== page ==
In a frustrating disappointment, the launch of a SpaceX Crew Dragon capsule carrying a crew of four bound for the International Space Station with less than three minutes to go early Monday was canceled due to a problem with a system used to ignite the first Falcon 9. Stage engines .
Crew 6 Commander Stephen Bowen, Warren “Woody” Hoburgh, Astronaut Andrei Fedyaev and Emirati astronaut Sultan Al Neyadi, the first Arab assigned to a long-duration flight at the station, took it step by step and waited patiently inside the spacecraft while the rocket’s thrusters drained.
The SpaceX closing team then returned to the platform, opened the capsule’s side hatch and helped the crew exit the vehicle to return to NASA’s crew quarters. It was the first non-weather launch scrub for a Crew Dragon spacecraft since ferry ships began ferrying astronauts to the space station in 2020.
The scrub was triggered by a problem with the engine’s ignition fluid, a chemical known as triethylaluminum triethylboron, or “TEA-TEB,” which reacts with liquid oxygen to spin the Falcon 9’s nine first-stage engines.
If the problem can be resolved in time, NASA and SpaceX will make another attempt to launch the Crew-6 mission at 12:34 a.m. ET Thursday. Mission managers skipped Tuesday’s launch attempt due to expected inclement weather and Wednesday was ruled out due to space station rendezvous requirements.
Besides disappointing the crew, that sweep also spoiled an opportunity for SpaceX to launch three Falcon 9s in just 13 hours with afternoon launches in Florida and California to put two constellations of Starlink satellites into orbit. Those flights appeared to stay on schedule, but bad weather threatened the launch in California.
When Crew-6 takes off, Bowen and company will be welcomed aboard the station by Crew-5 Commander Nicole Mann and Josh Kasada, Japanese astronaut Koichi Wakata, and cosmonaut Anna Kikina, the first Russian to launch aboard Crew Dragon. They arrived at the station last October and plan to return to Earth around March 6 to finish a 151-day mission.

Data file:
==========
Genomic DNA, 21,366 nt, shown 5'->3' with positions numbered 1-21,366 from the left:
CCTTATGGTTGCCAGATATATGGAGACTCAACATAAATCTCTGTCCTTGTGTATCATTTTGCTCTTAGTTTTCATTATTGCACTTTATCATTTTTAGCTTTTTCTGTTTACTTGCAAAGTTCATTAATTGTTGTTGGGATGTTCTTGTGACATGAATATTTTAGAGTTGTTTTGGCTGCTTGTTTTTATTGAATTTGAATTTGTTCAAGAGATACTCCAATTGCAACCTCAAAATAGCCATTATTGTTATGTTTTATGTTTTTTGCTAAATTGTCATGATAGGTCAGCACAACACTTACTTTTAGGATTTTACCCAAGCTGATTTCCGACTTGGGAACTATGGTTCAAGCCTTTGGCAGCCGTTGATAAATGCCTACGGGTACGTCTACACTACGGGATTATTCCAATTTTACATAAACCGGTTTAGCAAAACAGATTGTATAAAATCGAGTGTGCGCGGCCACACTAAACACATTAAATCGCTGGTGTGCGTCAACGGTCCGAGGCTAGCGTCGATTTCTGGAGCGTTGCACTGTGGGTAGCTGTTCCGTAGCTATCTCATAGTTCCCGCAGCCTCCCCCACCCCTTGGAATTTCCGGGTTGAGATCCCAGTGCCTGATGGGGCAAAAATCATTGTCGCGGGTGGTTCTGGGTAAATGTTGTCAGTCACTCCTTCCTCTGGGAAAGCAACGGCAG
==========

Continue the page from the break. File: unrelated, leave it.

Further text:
Crew-6 pilots Sergey Prokopyev and Dmitry Petlin and NASA astronaut Frank Rubio will also be welcomed. They set out for the lab last September and originally planned to return home in March.
But their ferry ship Soyuz MS-22 was crippled on December 14th when a supposed microscopic meteorite tore the radiator line. After analysis, the Russian engineers concluded that the spacecraft could not be used safely again due to the potential for overheating of sensitive systems.
Instead, a Soyuz replacement aircraft — the MS-23 — was launched last Thursday, carrying equipment and supplies in place of the crew. The spacecraft successfully docked with the station on Saturday night, providing Prokopyev and his colleagues with a safe ride home.
But to get the crew rotation schedule back on track, the trio will have to spend an additional six months in space, returning home next fall after a full year in orbit. They will share the station with Crew 6 for most of that time.
Al Neyadi, a father of six, is the second Emirati to fly in space, but the first to be named with a full six-month stay aboard the station. During his expedition, two Saudi jets will visit the lab complex for about a week as part of a commercial mission operated by Houston-based Axiom Space.
“I think it will be really fun,” Al Neyadi said after arriving at the Kennedy Space Center last week. “It’s for science, for spreading knowledge about how important flying (in space) is and pushing the boundaries of exploration, not just in the leading countries.
“Our district is also hungry to learn more. And I think we’ll be ambassadors on these missions. Hopefully, we can come back with knowledge and share everything we learn with everyone.”
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